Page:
Who is the "you" Jesus refers to here? It was to His band of disciples He delivered this private message (Matthew 24:3). So we can, I think, conclude that His disciples of all eras are on notice. That's us. Jesus warns and advises (Matthew 24:10-14):

- We can expect offenses, betrayals, hatred, and death.
- We must be on guard against false prophets.
- We need to be aware of the potential for spiritual lawlessness and coldness.
- Our endurance will be challenged.
- While the above is happening there will also be a great spread of the Gospel to peoples of every nation.

Let's live alert in these perilous days!

PRAYER: Dear God, please help me to remain watchful, to be unfazed if I am hated, and persecuted for being a Christ-follower, and to stay the course as I do my little bit in spreading the Gospel. Amen.

* "In His private teaching to the disciples on the Mount of Olives, Jesus responded to three questions, concerning 1] the destruction of the temple, 2] His Second Coming, 3] the End. These topics are interwoven and sometimes it is difficult to determine which event is being described. This difficulty is partially resolved with the realization that most prophecy is capable of both a near and remote fulfillment. Jesus uses the tragic events surrounding the destruction of Jerusalem in A.D.70 as a picture of conditions preceding His own return" - J. Lyle Story, Study notes on Matthew 24:1-51, New Spirit-Filled Life Bible, p. 1334.

Unless otherwise noted all Scripture quotations are taken from the New King James Version®. Copyright © 1982 by Thomas Nelson, Inc. Used by permission. All rights reserved.

Wednesday, November 19, 2014

Woe to hypocrites!

Pharisees by James Tissot
Pharisees by James Tissot
TODAY'S SPECIAL: Matthew 23:13-39

TO CHEW ON: " 'But woe to you scribes and Pharisees, hypocrites! For you shut up the kingdom of heaven against men; for you neither go in yourselves, nor do you allow those who are entering to go in.' " Matthew 23:13

In one of His most impassioned speeches, Jesus denounces seven examples of Pharisaic hypocrisy:

1. They were legalistic. The Pharisees' strict legalism kept them and everyone else out of the kingdom (Matthew 23:13).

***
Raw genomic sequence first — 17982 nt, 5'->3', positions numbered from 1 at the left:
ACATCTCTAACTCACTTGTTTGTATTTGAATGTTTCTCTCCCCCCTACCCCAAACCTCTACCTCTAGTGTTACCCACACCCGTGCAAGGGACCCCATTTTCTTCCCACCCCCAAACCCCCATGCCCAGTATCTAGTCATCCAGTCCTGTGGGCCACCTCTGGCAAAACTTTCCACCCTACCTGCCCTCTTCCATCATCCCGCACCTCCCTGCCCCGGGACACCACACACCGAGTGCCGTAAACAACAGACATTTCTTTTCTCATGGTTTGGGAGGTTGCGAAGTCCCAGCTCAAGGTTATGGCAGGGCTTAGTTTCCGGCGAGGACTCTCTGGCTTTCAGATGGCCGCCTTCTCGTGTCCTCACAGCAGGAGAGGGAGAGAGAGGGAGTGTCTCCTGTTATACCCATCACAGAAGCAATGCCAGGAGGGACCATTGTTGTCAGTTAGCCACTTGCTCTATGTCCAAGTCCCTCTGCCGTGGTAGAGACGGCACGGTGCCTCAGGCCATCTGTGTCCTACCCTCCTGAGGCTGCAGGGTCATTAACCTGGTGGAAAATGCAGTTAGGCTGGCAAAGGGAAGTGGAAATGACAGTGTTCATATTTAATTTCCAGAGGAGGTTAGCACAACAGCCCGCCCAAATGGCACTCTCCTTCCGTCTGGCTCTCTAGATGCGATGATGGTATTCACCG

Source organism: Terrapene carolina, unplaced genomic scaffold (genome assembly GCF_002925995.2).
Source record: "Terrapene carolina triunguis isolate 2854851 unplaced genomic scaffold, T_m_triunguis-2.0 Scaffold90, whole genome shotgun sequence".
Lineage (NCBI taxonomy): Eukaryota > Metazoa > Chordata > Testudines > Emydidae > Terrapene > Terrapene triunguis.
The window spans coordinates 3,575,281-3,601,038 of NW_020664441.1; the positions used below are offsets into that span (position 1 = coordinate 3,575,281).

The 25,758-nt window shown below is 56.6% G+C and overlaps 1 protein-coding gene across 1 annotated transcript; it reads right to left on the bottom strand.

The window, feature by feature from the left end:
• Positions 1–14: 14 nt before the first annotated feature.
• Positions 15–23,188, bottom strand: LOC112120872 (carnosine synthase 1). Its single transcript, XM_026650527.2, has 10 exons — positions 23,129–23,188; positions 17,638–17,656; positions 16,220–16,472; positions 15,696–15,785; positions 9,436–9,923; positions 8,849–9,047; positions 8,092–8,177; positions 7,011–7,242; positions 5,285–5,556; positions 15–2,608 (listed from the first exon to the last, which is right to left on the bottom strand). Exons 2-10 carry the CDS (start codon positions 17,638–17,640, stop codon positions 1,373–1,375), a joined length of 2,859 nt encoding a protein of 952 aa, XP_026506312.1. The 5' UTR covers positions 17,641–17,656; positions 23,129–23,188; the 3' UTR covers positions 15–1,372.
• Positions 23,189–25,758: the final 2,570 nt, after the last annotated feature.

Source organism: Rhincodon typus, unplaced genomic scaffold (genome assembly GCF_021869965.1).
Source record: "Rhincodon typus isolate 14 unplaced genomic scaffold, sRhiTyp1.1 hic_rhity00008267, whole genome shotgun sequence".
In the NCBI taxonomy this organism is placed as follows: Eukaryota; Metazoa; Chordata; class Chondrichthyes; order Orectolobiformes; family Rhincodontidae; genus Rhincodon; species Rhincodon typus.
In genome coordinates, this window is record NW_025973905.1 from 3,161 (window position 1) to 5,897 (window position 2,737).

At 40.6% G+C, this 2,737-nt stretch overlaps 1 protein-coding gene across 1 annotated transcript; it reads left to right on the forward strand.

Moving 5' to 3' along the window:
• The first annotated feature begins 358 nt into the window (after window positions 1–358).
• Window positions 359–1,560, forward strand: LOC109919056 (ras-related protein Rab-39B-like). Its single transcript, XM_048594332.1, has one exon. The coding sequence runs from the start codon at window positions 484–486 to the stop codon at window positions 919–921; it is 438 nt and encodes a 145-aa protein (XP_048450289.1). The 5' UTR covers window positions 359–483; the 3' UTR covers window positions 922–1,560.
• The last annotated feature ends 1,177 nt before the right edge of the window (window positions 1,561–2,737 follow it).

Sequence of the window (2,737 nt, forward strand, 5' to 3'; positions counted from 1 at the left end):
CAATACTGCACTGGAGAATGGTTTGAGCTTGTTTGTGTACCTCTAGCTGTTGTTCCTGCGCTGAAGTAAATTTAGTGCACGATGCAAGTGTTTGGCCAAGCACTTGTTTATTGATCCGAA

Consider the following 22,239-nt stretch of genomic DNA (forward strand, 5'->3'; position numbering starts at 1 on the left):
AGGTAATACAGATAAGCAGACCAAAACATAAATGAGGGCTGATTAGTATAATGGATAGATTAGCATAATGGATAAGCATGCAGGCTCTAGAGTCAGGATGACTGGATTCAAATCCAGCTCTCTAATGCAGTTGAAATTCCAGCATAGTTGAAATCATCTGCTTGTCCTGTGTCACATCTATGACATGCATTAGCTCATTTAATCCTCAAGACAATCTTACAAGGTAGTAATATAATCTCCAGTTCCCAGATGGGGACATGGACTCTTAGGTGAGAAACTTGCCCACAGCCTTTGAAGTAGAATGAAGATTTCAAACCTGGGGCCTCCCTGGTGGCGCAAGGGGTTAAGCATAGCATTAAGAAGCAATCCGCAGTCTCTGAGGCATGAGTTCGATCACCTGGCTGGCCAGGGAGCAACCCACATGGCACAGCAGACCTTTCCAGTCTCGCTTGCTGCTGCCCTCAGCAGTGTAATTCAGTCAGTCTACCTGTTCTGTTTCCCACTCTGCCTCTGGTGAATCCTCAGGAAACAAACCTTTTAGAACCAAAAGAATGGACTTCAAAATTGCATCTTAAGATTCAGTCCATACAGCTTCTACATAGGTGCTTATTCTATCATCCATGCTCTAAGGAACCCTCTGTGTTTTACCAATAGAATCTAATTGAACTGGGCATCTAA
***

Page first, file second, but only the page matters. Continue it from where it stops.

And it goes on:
2. They were unjust. The Pharisees' long prayers, meant to impress others with their righteousness, were contrary to the way they treated the poorest people, like widows - Matthew 23:14.

3. They were evangelists of evil - Matthew 23:15. One thinks of a missionary or evangelist as one doing a good thing. But these missionaries were converting others to become fanatics of a tarnished religion.

4. They were blind guides
- Matthew 23:16-22. If anyone should be able to see, it's a guide! Yet Jesus showed how blind these men were by poking holes in the reasoning by which they came to rules about which oaths were binding and which weren't. The IVP Commentary explains the custom:
"An oath involved invoking a deity as a witness to the veracity of one's claim. On the popular level people had begun using many surrogate phrases for God's name hoping to avoid judgment if they broke the oath. Pharisees endeavoured to distinguish which oath phrases were actually binding" - IVP Commentary, accessed via biblegateway.com.
Jesus' attack was not just against these oath standards, though, but also against the Pharisees' inconsistent standards of holiness and the profanity of using God's name in such frivolous ways.

5. Their standards were inconsistent and out of proportion - Matthew 23:23-24. The Pharisees emphasized tithing the tiniest of spices while ignoring big issues like practicing justice, mercy, and faith.

6. Their lives were superficial - Matthew 23:25-28. Their fine exteriors masked a polluted inner condition.

7. They were self-deceived - Matthew 23:29-36. They claimed that if they'd lived in the time of the prophets, they would never have treated God's servants the way their countrymen did. Jesus' response: " 'Serpents, brood of vipers!' " You will prove how deceived you are by the way you kill, crucify and scourge the prophets, wise men, and scribes that come to your generation (my paraphrase).

Before we look with too much disdain on this lot, we do well to examine our own lives for similar hypocritical behavior:

  • Have we developed legalistic standards of our own that are barriers to people entering God's kingdom?
  • Do we give lip service to a holiness we don't practice?
  • Do we have self-made, inconsistent-with-God's-word standards that, for example, rail against body sins like smoking and overeating, but are indulgent toward TV and movies that pollute the mind?
  • Do our priorities line up with Scripture's? Do our lives reflect the things that matter to God? Or do we break fellowship over sidebar matters like which version of the Bible to read and the order of prophesied end-time events?
  • Are our lives authentic—the same in private as public? Or do we practice secret sin?
  • Are we realistic about who we are? Or does our lifestyle contradict what comes out of our mouths?

Dear Jesus, Your denunciation of the hypocritical scribes and Pharisees shows me that my nature is not all that different. Please help me to detect hypocrisy in my life and to deal with it. Amen.

Unless otherwise noted all Scripture quotations are taken from the New King James Version®. Copyright © 1982 by Thomas Nelson, Inc. Used by permission. All rights reserved.